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Red Sox 6, Mariners 0: Brian Johnson goes the distance

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Brian Johnson gets a CGSHO as the Sox win their sixth in a row.

Seattle Mariners v Boston Red Sox Photo by Adam Glanzman/Getty Images

When you watch Brian Johnson pitch, I think it’s fair to say that you generally aren’t blown away by what you see. If the lefty really reaches back, he can hit 90 mph with his fastball. He also mixes in a good curveball, but not one that will “wow” you every time. There’s also a changeup here and there. No, if Johnson is going to succeed at the highest level, it will be because of his command. He needs to work on the edges of the strike zone or risk being crushed in each and every outing. On Saturday, he had his command working and then some.

Really, it was a relatively quick and easy outing for Johnson, which fits well with his stuff. In the first, it didn’t really look like it would be. He only allowed one hit, but it came on a well-hit liner into right field and two of the outs were also hit fairly squarely. With the lefty-killing Nelson Cruz coming up with two outs, it kind of felt like damage was right around the corner. Instead, Johnson got him to swing through an 89 mph fastball up in the zone.

From there, it got smoother. He struck out two more in a 1-2-3 second and the only hit he allowed in the third was a little swinging bunt that was placed perfectly by the speedy Jarrod Dyson. He’d get another 1-2-3 in the fourth, although it did include a possible home run ball that was caught by Mookie Betts right in front of the right field wall.

The most trouble for Johnson came in the fifth, and even that wasn’t all that bad. After a quick first out, Guillermo Heredia singled on a weak line drive and was moved to third on a bloop single from Dyson. After the latter stole second, Johnson had two runners in scoring position with two outs and the leadoff hitter Jean Segura coming up. The southpaw induced a routine flyout to end the inning unscathed. He’d come back for the sixth for a quick 1-2-3 inning that included yet another strikeout of Nelson Cruz.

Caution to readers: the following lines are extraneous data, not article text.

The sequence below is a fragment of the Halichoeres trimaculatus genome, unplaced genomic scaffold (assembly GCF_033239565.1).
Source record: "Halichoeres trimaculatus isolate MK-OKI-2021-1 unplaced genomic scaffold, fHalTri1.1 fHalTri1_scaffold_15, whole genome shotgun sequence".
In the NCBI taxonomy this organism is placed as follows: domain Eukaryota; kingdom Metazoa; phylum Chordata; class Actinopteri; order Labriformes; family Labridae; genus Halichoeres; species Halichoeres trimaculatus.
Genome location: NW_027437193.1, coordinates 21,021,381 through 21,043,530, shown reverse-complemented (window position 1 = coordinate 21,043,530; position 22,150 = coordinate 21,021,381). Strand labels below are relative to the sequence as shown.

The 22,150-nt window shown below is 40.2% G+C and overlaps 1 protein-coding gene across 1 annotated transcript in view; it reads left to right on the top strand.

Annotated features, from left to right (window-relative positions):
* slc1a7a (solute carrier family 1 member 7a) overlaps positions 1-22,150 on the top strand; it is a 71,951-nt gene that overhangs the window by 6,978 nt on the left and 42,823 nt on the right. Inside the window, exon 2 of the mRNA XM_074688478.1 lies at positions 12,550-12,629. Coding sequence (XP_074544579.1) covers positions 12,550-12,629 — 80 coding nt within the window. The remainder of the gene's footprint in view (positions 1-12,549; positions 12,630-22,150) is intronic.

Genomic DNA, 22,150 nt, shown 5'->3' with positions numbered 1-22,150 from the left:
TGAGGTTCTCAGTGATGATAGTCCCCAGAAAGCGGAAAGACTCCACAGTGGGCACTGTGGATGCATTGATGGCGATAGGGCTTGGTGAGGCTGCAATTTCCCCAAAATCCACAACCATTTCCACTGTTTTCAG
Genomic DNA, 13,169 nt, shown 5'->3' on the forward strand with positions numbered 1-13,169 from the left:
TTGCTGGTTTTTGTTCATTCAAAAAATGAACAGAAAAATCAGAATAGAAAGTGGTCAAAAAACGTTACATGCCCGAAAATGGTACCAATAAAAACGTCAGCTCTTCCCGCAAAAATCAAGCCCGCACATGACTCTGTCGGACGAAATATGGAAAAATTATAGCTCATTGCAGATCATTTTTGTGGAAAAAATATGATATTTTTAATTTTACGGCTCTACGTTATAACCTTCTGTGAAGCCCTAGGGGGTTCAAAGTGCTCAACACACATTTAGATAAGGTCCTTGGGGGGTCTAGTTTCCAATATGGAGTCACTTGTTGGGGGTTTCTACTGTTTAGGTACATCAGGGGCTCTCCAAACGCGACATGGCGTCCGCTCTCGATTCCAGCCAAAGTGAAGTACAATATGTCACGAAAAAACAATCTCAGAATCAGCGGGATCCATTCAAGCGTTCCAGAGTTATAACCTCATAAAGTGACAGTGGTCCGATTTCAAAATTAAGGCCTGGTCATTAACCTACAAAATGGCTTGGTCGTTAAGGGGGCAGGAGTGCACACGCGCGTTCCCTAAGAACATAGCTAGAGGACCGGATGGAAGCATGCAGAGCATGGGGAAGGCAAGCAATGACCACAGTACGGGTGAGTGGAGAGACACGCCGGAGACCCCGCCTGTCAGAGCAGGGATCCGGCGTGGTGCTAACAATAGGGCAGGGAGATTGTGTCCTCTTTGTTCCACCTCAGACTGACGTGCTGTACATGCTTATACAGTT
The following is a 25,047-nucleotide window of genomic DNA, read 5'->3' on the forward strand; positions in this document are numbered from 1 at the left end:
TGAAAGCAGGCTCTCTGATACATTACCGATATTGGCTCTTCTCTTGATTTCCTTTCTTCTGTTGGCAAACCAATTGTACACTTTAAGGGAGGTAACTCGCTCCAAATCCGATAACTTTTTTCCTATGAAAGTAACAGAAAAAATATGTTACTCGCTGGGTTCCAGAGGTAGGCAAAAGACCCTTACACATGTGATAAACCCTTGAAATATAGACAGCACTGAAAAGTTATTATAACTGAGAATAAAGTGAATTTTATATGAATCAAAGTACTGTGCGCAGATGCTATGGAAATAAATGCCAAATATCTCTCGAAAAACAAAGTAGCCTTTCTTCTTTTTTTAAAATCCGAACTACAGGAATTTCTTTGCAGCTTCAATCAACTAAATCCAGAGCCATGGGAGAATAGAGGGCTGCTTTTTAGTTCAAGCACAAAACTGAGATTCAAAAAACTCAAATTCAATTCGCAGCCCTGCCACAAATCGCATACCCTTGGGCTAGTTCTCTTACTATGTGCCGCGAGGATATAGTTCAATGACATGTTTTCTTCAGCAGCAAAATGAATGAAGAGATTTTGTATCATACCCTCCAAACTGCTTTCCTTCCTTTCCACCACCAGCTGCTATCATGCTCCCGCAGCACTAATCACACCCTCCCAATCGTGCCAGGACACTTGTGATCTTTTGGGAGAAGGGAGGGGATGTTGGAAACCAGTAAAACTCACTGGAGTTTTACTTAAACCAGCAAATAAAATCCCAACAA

Seattle Mariners v Boston Red Sox Photo by Adam Glanzman/Getty Images

From there, he just kept throwing strikes and daring the Mariner to make solid contact. They didn’t do much of that, and they didn’t give up a run. He’d allow one single in the seventh before a 1-2-3 eighth that left him at exactly 100 pitches heading into the ninth. John Farrell opted to give the young starter a chance at a complete game shutout, and it was the right call. Thanks to some masterful defense in center field, Johnson got yet another 1-2-3 inning to finish off the complete game shutout. A hell of a start for a pitcher who certainly deserves it after all he’s been through.

Unfortunately for Johnson, the Red Sox simply don’t have room in their rotation for him to stick around after this impressive outing. David Price is returning to the hill on Monday, meaning that this was always a one-start deal. Perhaps that lack of pressure helped the lefty succeed to the level he did. Either way, he has certainly set himself up as the top depth option in the organization for if/when another starting pitcher needs to miss a start or starts.

Another probable reason for Johnson’s success was that he was handed an early lead. The Mariners had a spot starter of their own in Rob Whalen taking the hill on Saturday, and the Red Sox beat him up in the first inning. Or, rather, he beat himself up and the Red Sox went along for the ride. They ended up sending all nine batters to the plate while hitting two singles, drawing two walks and getting hit by two pitches en route to three runs. Obviously a three-run inning is always a good thing, but it honestly should have been more as two of the Red Sox three outs were on the base paths. One came when Dustin Pedroia slid over third base and the other came when Hanley Ramirez ran through a stop sign and got tossed out at home. It gave the Red Sox a big enough lead to win, but it’s not encouraging to see them beat themselves so often on the bases. There are some really good baserunners on this team, but there are a few that should probably reign it in a bit.

I thought Whalen would be done after that disaster of an inning, but the Mariners sent him back out for the second and in hindsight it was the right call. By a combination of poor hitting, good pitching and bad luck (or good, depending on your perspective), the Red Sox failed to make much noise over the next four innings. Heading into the sixth, they had just two more singles to add to their big first inning.

Then, with Whalen still on the mound in the sixth and the score still 3-0, Mitch Moreland hit a single to put a runner on for Jackie Bradley. The center fielder put the Red Sox back on the board again with a big home run to right-center field, extending the lead to five. The dinger came on a fastball away, and when Bradley is doing damage on those pitches you know things are going well for him.

The offense did what it needed to, but this one was all about Johnson. It’s a shame he has to follow up such an amazing start with a trip down to Pawtucket, but he’ll get another chance soon enough. As long as he keeps up this kind of command, he has nothing to worry about. The Red Sox have now won six in a row while also seemingly solving their pressing rotation depth question marks. Pretty decent Saturday.

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